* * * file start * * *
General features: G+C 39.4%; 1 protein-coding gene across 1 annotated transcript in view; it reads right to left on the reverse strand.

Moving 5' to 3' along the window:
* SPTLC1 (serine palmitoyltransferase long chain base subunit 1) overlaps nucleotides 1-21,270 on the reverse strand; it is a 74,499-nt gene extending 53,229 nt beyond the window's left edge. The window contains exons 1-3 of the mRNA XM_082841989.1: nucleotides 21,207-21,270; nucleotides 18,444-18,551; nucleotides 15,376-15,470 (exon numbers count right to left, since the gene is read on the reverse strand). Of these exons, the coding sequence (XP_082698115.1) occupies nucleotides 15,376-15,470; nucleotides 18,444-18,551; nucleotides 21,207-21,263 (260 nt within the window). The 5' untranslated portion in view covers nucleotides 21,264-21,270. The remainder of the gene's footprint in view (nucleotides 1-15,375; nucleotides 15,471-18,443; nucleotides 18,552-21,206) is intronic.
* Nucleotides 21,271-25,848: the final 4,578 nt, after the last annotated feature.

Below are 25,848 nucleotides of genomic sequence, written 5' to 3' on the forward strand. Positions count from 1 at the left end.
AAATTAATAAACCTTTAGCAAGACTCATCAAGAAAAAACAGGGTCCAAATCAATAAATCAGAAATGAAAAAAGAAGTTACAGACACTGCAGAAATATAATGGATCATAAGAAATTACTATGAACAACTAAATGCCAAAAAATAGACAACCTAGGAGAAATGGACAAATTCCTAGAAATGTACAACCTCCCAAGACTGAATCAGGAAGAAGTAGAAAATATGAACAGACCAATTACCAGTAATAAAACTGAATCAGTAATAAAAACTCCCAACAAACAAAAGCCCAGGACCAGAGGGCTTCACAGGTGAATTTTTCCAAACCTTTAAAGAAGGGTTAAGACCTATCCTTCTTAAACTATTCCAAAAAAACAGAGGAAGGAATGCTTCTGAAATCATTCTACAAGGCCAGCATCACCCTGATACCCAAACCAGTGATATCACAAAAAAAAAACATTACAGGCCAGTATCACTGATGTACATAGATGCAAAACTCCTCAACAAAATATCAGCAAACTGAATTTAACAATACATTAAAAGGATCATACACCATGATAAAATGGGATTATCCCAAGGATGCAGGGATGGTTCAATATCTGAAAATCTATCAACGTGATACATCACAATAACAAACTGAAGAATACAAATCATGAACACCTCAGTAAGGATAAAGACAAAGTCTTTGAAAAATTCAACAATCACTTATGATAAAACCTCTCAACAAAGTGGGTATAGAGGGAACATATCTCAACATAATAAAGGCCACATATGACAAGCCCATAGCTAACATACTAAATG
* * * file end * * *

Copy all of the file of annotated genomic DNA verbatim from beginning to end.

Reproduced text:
General features: G+C 39.4%; 1 protein-coding gene across 1 annotated transcript in view; it reads right to left on the reverse strand.

Moving 5' to 3' along the window:
* SPTLC1 (serine palmitoyltransferase long chain base subunit 1) overlaps nucleotides 1-21,270 on the reverse strand; it is a 74,499-nt gene extending 53,229 nt beyond the window's left edge. The window contains exons 1-3 of the mRNA XM_082841989.1: nucleotides 21,207-21,270; nucleotides 18,444-18,551; nucleotides 15,376-15,470 (exon numbers count right to left, since the gene is read on the reverse strand). Of these exons, the coding sequence (XP_082698115.1) occupies nucleotides 15,376-15,470; nucleotides 18,444-18,551; nucleotides 21,207-21,263 (260 nt within the window). The 5' untranslated portion in view covers nucleotides 21,264-21,270. The remainder of the gene's footprint in view (nucleotides 1-15,375; nucleotides 15,471-18,443; nucleotides 18,552-21,206) is intronic.
* Nucleotides 21,271-25,848: the final 4,578 nt, after the last annotated feature.

Below are 25,848 nucleotides of genomic sequence, written 5' to 3' on the forward strand. Positions count from 1 at the left end.
AAATTAATAAACCTTTAGCAAGACTCATCAAGAAAAAACAGGGTCCAAATCAATAAATCAGAAATGAAAAAAGAAGTTACAGACACTGCAGAAATATAATGGATCATAAGAAATTACTATGAACAACTAAATGCCAAAAAATAGACAACCTAGGAGAAATGGACAAATTCCTAGAAATGTACAACCTCCCAAGACTGAATCAGGAAGAAGTAGAAAATATGAACAGACCAATTACCAGTAATAAAACTGAATCAGTAATAAAAACTCCCAACAAACAAAAGCCCAGGACCAGAGGGCTTCACAGGTGAATTTTTCCAAACCTTTAAAGAAGGGTTAAGACCTATCCTTCTTAAACTATTCCAAAAAAACAGAGGAAGGAATGCTTCTGAAATCATTCTACAAGGCCAGCATCACCCTGATACCCAAACCAGTGATATCACAAAAAAAAAACATTACAGGCCAGTATCACTGATGTACATAGATGCAAAACTCCTCAACAAAATATCAGCAAACTGAATTTAACAATACATTAAAAGGATCATACACCATGATAAAATGGGATTATCCCAAGGATGCAGGGATGGTTCAATATCTGAAAATCTATCAACGTGATACATCACAATAACAAACTGAAGAATACAAATCATGAACACCTCAGTAAGGATAAAGACAAAGTCTTTGAAAAATTCAACAATCACTTATGATAAAACCTCTCAACAAAGTGGGTATAGAGGGAACATATCTCAACATAATAAAGGCCACATATGACAAGCCCATAGCTAACATACTAAATG